Protests Over Police Custody Death Put Baltimore In National Debate Vortex


Freddie Gray's death in Baltimore and the emotional protests that followed have thrust the city into the vortex of a national debate over police conduct in minority neighborhoods, prompted by the police-involved deaths Michael Brown in Ferguson, Mo., Tamir Rice in Cleveland, Eric Garner on Staten Island and Walter Scott in North Charleston, S.C., says the Washington Post. Protests over Gray’s death continued for a sixth day yesterday, with about 200 people circling the grassy plaza in front of a cordoned-off City Hall and then marching in the streets at the evening rush hour.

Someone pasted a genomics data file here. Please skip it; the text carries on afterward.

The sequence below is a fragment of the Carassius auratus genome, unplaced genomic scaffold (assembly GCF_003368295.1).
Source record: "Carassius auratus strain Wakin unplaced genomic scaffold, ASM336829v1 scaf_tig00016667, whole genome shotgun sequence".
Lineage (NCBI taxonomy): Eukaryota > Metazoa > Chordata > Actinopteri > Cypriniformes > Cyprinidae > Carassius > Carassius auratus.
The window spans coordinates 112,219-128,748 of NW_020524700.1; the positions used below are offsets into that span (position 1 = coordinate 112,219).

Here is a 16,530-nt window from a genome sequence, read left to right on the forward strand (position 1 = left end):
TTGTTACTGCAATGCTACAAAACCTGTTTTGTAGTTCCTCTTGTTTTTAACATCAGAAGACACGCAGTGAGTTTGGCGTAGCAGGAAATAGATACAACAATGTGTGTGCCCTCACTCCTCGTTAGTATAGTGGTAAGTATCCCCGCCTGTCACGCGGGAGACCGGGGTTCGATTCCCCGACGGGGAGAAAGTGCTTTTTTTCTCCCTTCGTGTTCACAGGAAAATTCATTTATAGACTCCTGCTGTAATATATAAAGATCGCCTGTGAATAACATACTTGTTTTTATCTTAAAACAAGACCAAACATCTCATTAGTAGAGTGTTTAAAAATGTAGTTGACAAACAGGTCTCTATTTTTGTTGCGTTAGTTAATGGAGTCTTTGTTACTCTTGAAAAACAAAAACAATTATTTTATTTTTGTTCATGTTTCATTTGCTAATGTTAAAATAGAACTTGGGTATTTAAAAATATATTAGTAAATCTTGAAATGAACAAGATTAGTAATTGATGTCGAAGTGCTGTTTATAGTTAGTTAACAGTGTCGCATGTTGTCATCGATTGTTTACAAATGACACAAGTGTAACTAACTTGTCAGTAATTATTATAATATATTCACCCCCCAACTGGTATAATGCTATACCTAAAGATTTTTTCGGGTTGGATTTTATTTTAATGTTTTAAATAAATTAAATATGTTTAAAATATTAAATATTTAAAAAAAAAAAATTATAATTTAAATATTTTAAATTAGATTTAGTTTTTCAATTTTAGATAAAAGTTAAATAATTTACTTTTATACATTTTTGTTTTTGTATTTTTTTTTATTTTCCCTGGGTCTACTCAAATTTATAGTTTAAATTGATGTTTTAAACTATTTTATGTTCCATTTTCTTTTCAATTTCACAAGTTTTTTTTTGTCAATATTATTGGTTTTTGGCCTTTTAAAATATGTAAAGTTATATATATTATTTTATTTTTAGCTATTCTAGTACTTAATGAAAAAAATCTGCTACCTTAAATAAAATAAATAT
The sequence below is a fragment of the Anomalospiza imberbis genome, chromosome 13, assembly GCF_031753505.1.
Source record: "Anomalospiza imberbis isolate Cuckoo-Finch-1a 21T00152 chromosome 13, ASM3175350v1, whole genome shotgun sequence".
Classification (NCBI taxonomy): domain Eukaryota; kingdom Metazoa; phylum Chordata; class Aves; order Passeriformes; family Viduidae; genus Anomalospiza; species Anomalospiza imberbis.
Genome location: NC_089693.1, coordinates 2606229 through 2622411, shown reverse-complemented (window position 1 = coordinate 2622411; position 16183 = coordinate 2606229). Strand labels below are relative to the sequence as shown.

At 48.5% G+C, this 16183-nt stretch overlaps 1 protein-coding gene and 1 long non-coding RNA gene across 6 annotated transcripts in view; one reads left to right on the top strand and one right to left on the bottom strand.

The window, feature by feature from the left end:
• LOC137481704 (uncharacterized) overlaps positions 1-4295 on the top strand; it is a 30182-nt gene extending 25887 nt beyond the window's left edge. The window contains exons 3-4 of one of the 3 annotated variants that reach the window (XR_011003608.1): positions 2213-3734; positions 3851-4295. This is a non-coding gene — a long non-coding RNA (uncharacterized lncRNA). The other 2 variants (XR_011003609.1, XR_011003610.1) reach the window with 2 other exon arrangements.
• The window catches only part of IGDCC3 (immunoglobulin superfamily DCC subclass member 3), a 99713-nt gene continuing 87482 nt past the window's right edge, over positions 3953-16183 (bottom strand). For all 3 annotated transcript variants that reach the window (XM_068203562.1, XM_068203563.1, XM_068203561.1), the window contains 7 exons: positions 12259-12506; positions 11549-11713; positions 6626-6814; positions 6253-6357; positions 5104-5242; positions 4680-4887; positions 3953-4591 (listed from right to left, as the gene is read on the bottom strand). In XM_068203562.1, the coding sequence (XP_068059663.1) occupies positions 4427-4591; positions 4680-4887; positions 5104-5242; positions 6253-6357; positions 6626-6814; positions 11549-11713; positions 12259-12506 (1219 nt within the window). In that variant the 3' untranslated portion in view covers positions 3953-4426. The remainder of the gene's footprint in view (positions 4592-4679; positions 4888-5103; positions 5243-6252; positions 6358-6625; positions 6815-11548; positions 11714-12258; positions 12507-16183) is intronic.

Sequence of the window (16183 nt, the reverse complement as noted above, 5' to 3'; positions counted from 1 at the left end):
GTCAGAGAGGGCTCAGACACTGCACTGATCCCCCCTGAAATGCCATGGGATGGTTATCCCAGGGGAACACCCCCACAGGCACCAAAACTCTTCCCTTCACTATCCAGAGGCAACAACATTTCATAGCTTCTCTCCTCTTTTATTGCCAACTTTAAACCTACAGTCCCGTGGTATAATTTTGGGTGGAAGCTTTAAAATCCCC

“Shame on Baltimore police,” said the Rev. Jamal Bryant, pastor of Empowerment Temple and organizer of several demonstrations. Yesterday, Maryland Gov. Larry Hogan said state troopers will help city authorities deal with Gray-related demonstrations, at the request of Mayor Stephanie Rawlings-Blake. At a rally on the corner where Gray was arrested, activist C.D. Witherspoon condemned a statement from the Baltimore police union's president likening protesters to a “lynch mob.” “It was racially insensitive, and it was disrespectful,” Witherspoon said. “We are not a lynch mob.” Union president Gene Ryan walked back the statement, saying he wanted to warn protesters against potentially becoming a lynch mob. Ryan and the union's attorney say protesters should not call for the suspended officers to be jailed or charged before the investigation into what happened is complete.

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